In the lead up to his highly anticipated UK tour, Neil Hannon, aka The Divine Comedy, unveils a stunning combined animated video for new double A side ‘Infernal Machines’ and ‘You’ll Never Work In This Town Again’. The tracks come from the acclaimed ‘Office Politics’, Hannon’s highest charting album (#5) that was released earlier this year, spawning appearances on shows across BBC Radio 2, 6Music, Radio 4, ITV & BBC Breakfast amongst others.
The two tracks illustrate Neil Hannon’s diversity as a songwriter. The industrial glam of ‘Infernal Machines’ and the murky Latin syncopations of ‘You’ll Never Work This Town Again’ both expertly comment on the reluctance to fully place our lives in the hands of technology.
“These two songs really are at the very heart of what I was trying to do and say on ‘Office Politics’. Lyrically; that I’m not greatly enamoured of our rush to hand over our world and our lives to technology, and musically; that I would use all means at my disposal to properly frame these ideas.”Neil Hannon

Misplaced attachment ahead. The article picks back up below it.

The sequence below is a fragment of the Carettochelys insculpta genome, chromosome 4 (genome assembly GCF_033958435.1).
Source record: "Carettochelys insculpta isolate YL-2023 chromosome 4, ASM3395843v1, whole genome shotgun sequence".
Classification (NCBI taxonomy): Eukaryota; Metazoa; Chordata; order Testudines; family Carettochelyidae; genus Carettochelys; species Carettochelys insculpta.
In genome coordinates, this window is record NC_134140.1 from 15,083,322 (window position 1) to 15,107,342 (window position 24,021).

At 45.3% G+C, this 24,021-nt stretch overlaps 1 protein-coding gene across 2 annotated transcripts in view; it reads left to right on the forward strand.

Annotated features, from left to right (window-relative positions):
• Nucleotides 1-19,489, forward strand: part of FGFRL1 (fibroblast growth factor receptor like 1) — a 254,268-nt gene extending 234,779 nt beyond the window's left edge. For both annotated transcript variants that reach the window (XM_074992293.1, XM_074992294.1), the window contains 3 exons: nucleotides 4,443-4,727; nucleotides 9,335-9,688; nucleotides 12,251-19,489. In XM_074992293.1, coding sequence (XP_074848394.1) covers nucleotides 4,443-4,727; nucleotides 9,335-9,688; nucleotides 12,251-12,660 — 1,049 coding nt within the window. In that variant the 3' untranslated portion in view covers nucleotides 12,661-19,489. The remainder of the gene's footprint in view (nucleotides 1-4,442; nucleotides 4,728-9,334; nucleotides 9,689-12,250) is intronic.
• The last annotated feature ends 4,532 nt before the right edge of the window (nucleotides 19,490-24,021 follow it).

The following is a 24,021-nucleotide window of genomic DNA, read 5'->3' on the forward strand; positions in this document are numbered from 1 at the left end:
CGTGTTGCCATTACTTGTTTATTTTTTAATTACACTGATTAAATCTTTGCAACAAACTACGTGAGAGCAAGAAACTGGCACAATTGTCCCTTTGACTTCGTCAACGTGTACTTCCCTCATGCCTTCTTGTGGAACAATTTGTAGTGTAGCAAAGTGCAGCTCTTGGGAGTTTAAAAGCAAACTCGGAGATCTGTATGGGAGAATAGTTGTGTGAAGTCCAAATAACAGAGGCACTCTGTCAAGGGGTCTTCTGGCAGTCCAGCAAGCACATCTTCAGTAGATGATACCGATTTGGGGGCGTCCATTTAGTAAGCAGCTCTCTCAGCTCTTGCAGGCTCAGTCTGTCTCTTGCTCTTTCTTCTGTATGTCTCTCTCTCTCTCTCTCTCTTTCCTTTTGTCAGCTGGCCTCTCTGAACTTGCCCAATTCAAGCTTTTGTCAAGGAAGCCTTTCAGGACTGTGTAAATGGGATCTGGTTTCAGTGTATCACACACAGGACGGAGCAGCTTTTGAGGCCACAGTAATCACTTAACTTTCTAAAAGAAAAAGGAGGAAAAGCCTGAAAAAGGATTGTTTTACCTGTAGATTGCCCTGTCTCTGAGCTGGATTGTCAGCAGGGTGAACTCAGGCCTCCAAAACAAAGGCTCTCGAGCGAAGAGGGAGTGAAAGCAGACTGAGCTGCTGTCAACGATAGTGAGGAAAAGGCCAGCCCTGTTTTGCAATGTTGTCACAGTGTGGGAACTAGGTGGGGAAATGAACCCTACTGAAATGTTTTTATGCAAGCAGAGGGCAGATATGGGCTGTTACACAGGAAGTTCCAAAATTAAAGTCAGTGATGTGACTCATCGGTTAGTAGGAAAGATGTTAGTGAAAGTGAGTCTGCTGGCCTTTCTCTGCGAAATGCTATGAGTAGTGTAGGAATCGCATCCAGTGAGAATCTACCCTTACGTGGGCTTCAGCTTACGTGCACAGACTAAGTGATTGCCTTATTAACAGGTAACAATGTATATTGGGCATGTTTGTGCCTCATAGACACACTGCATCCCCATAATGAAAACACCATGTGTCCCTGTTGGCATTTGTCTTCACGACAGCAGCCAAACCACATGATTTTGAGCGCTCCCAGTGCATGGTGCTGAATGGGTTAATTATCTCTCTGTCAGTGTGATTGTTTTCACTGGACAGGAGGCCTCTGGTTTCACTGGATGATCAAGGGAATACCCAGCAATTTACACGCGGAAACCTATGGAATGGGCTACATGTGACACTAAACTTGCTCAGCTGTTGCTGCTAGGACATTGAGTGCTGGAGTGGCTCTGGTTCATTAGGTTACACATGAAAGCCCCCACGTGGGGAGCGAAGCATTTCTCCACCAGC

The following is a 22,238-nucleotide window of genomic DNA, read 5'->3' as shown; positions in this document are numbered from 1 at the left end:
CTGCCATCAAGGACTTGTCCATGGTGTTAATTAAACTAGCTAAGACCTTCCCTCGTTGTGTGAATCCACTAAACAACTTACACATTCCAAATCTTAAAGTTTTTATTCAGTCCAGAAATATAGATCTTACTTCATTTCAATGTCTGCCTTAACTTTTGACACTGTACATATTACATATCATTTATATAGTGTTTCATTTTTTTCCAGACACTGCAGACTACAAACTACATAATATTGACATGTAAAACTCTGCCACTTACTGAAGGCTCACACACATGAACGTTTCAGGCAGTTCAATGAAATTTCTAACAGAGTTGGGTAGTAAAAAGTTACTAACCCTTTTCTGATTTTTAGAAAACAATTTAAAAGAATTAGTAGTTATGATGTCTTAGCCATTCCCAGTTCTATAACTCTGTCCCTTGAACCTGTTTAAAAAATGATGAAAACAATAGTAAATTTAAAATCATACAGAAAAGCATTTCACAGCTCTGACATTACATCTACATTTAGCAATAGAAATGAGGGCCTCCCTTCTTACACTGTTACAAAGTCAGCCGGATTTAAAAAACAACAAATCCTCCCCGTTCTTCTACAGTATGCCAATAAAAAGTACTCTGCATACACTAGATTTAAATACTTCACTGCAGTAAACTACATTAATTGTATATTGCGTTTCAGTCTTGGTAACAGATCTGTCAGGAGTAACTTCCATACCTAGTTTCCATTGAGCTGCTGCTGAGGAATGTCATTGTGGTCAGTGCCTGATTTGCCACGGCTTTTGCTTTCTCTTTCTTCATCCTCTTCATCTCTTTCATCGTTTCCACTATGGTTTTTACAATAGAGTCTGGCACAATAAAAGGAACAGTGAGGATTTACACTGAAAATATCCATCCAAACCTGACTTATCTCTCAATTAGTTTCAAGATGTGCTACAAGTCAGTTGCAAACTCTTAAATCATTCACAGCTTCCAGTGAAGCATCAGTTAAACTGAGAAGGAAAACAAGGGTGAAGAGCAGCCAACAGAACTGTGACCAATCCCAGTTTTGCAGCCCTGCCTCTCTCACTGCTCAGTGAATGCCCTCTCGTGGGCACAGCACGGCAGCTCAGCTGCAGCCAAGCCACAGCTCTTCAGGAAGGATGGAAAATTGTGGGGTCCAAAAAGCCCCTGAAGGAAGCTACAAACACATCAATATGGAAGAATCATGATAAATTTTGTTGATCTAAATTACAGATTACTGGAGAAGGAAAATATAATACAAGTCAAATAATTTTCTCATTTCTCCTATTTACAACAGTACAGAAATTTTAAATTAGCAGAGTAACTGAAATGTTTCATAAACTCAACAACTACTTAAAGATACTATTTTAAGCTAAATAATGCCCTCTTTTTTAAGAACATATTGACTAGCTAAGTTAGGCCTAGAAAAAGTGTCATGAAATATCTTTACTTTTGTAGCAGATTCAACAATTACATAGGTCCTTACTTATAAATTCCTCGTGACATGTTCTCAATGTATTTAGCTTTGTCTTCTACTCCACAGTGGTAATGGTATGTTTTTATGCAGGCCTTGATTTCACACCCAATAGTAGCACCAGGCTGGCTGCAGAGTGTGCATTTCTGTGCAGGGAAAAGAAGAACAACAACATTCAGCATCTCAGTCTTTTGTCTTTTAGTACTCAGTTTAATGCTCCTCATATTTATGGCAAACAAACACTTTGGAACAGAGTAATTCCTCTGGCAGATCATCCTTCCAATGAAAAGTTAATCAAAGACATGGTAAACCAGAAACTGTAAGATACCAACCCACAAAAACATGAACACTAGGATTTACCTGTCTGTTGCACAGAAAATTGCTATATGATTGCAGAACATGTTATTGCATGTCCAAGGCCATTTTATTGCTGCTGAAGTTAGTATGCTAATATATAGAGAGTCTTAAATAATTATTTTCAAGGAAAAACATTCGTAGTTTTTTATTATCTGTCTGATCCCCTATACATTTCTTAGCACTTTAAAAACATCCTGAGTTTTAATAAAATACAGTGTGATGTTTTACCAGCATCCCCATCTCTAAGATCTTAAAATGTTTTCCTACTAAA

The double A side comes accompanied by a superb animated video directed by Mathieu Persan, who says; “Between the lyrics and the versatility of the music style, there was so much to be inspired by. The themes involved have really fascinated me for a long time, and despite being rather pessimistic about the future, I wanted to carry a message of hope. I think the whole movie is just a praise for a more simple life, a bit further from technology and closest to nature.”
The single will be released digitally and as a limited edition 7” and arrives ahead of an 11-date UK and Ireland tour this month which includes a must-see show at London’s Eventim Apollo on October 17th. Ticket links can be found at the bands’ website.
6th – Bord Gais Energy Theatre, Dublin
8th – Opera House, Cork
10th – Old Fruitmarket, Glasgow
11th – O2 Institute, Birmingham
12th – O2 Academy 1, Oxford
14th – O2 Academy, Bristol
15th – Beckett University, Leeds
16th – Dome, Brighton
17th – Eventim Apollo, London
18th – Albert Hall, Manchester